The Biden administration today laid out a plan for addressing water quality and infrastructure problems plaguing tribal lands and fueling the spread of COVID-19, a move that advocates cast as a critical step forward.
"People often forget about drinking water when they’re focused on environmental issues," said Heather Tanana, a resident of the Navajo Nation and an assistant professor at the S.J. Quinney College of Law at the University of Utah. "This is the first time we’re getting the attention and direct recognition by the agencies to address drinking water [on tribal lands]."
EPA’s Office of Water released the plan today, which also laid out steps to support more robust consultation with tribes on a host of high-profile regulations, from what constitutes a “water of the U.S.” to permitting for oil and gas pipelines and thorny projects.
“Long-standing water challenges in Indian country are negatively impacting tribes,” authors of the report wrote. “Tribal communities are more likely than other populations in the United States to lack access to wastewater services and piped drinking water.”
The Biden administration has faced a tumultuous relationship with tribes, including increasing pressure to acknowledge tribal rights and address concerns surrounding thorny projects like the Line 3 pipeline in the Midwest, Dakota Access and Keystone XL. And yet Tanana pointed out the administration’s recent decision to restore the boundaries of the Bears Ears and Grand Staircase-Escalante national monuments in southern Utah, which she said was a "big win" for tribes there (Greenwire, Oct. 14).
When it comes to water, Tanana has recently met with officials across the administration to highlight the findings of a report she authored, which found tribes are facing water shortages, lack of indoor plumbing, and contamination from naturally occurring arsenic, a known carcinogen; uranium; manganese; nitrate; and zinc (Greenwire, April 28).
Tanana said agencies like EPA understand the problems tribes are facing and the agency’s plan is very timely given that the infrastructure bill making its way through Congress contains a large amount of money for the agency to boost drinking and wastewater infrastructure on reservation lands while addressing situations unique to each tribe.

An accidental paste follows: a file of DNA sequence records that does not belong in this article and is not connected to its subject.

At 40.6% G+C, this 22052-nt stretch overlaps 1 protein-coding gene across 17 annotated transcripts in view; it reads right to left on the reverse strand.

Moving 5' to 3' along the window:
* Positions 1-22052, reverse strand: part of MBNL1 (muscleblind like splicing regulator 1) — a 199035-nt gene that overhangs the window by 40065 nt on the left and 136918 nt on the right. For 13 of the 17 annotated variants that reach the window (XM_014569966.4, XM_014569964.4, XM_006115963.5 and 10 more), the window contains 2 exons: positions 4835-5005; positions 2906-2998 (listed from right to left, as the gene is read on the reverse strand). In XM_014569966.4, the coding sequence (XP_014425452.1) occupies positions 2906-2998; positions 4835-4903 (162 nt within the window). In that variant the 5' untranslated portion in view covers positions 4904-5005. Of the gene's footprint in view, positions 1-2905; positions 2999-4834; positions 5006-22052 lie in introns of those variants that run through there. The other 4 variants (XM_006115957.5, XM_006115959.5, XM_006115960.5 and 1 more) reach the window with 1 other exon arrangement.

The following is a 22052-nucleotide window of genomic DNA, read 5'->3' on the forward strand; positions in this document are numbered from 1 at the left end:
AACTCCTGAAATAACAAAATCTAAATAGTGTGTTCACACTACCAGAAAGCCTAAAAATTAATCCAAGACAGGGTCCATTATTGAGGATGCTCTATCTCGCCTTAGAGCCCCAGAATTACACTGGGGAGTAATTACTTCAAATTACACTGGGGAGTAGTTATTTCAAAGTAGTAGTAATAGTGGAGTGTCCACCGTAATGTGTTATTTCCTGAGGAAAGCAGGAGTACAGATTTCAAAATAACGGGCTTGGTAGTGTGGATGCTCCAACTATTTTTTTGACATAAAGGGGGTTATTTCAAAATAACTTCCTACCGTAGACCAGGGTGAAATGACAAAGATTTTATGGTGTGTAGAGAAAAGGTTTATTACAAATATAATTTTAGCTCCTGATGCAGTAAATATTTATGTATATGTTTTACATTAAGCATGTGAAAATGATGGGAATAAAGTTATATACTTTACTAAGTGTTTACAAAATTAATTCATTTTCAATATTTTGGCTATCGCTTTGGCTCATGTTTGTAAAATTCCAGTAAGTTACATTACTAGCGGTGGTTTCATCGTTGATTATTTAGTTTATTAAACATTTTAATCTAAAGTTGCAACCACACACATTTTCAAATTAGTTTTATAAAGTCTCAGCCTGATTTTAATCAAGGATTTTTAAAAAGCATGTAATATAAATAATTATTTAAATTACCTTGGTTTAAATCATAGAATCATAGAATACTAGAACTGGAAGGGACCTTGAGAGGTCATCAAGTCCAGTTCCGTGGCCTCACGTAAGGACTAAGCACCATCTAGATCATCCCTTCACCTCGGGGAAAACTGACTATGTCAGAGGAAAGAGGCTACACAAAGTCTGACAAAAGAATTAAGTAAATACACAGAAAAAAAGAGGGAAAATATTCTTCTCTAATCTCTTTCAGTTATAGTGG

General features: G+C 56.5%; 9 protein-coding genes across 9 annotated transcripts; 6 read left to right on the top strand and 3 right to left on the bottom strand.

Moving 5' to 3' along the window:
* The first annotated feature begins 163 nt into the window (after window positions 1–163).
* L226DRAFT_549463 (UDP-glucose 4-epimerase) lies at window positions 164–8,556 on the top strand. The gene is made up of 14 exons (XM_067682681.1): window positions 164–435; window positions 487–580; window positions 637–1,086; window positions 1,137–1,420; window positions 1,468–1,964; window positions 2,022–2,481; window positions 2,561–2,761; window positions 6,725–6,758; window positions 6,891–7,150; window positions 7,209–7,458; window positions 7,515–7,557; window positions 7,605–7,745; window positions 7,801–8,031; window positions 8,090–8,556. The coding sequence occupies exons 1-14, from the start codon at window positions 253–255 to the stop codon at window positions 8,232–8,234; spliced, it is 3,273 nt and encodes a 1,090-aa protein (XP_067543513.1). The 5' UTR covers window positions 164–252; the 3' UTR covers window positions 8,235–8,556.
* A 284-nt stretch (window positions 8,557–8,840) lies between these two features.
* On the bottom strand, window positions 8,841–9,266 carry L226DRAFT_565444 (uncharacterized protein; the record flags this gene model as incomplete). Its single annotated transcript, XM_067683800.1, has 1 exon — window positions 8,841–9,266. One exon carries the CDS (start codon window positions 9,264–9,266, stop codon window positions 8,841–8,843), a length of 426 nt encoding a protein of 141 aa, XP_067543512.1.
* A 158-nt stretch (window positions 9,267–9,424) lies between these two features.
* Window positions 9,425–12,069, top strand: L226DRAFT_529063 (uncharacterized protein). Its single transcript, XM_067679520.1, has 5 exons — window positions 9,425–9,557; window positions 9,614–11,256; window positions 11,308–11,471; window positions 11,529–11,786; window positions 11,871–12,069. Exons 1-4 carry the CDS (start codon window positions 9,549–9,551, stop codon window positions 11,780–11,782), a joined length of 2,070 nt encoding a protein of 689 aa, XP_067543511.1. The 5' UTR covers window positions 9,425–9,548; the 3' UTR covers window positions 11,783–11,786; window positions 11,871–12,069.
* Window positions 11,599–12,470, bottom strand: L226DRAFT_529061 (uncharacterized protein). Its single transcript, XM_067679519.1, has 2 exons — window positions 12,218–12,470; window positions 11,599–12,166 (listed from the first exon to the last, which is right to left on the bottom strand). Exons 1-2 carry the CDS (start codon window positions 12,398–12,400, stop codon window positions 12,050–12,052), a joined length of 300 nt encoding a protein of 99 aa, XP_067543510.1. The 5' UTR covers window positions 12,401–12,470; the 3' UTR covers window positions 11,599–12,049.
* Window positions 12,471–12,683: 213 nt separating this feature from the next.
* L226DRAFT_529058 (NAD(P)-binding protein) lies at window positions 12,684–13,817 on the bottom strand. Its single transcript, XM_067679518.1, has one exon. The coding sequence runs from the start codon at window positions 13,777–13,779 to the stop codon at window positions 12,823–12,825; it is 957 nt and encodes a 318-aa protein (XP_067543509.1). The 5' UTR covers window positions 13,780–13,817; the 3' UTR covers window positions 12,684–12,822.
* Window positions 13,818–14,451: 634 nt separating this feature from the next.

EPA in its report said water woes are fueling the ongoing pandemic on tribal lands, with Native Americans contracting COVID-19 at a rate 3.5 times higher than non-Hispanic white persons, and dying at a rate 2.4 times higher than non-Hispanic white persons.
The main barriers to tackling those challenges, EPA said, are funding shortfalls, a lack of standards to enable full implementation of the Clean Water Act on tribal lands, and a need for training and professional development of qualified tribal water and wastewater operators.
The agency’s plan calls for distributing more than $22 million in drinking water grant funding among EPA regional offices, as well as collecting information about water infrastructure needs across the nation’s 574 federally recognized American Indian tribes and Alaska Native villages. EPA then plans to share that information with Congress.
The agency also wants to strengthen and expand tribal governance of water facilities and oversight programs on tribal lands, and boost information sharing through a new website that will serve as a “central clearinghouse” for information about Clean Water Act and Safe Drinking Water Act tribal programs, funding opportunities, and tribal partnerships.
Tanana said that website is critical given that existing agency websites aren’t necessarily intuitive and can be hard to navigate.
EPA also emphasized that it has an obligation to implement Clean Water Act and Safe Drinking Water Act programs in Indian country where tribes do not have delegated authority to oversee water quality programs.
EPA specifically said it is planning to “promulgate federal baseline water quality standards for the 80 percent of Indian reservations that currently do not have EPA-approved water quality standards,” as well as a regulation to recognize and ensure protection of “tribal reserved rights in water quality standards.”
Tanana said that while it doesn’t make sense for some smaller tribes to take on the responsibility of promulgating their own standards, it’s heartening to see that EPA is planning to set a baseline for water quality on lands where none exists, especially as some tribes are dealing with contamination from naturally occurring substances like arsenic.
According to EPA, about 86 percent of tribal water systems currently comply with health-based drinking water standards, compared to 93 percent of community water systems nationally.
Tanana acknowledged that she would like EPA to go a step further and see a more formal responsibility for a task force set up to ensure funding for tribal water infrastructure lands in the right place. While the report makes reference to the work of the Tribal Infrastructure Task Force, Tanana said that body needs more direction and teeth from the top of the Biden administration so it can ensure agencies are accountable.
"What we’re proposing is there still has to be a mandate and kind of a charge placed on these agencies to work together, to combine funding programs when they can," she said.
EPA said it’s working with tribes to address emerging contaminants like per- and polyfluoroalkyl substances (PFAS).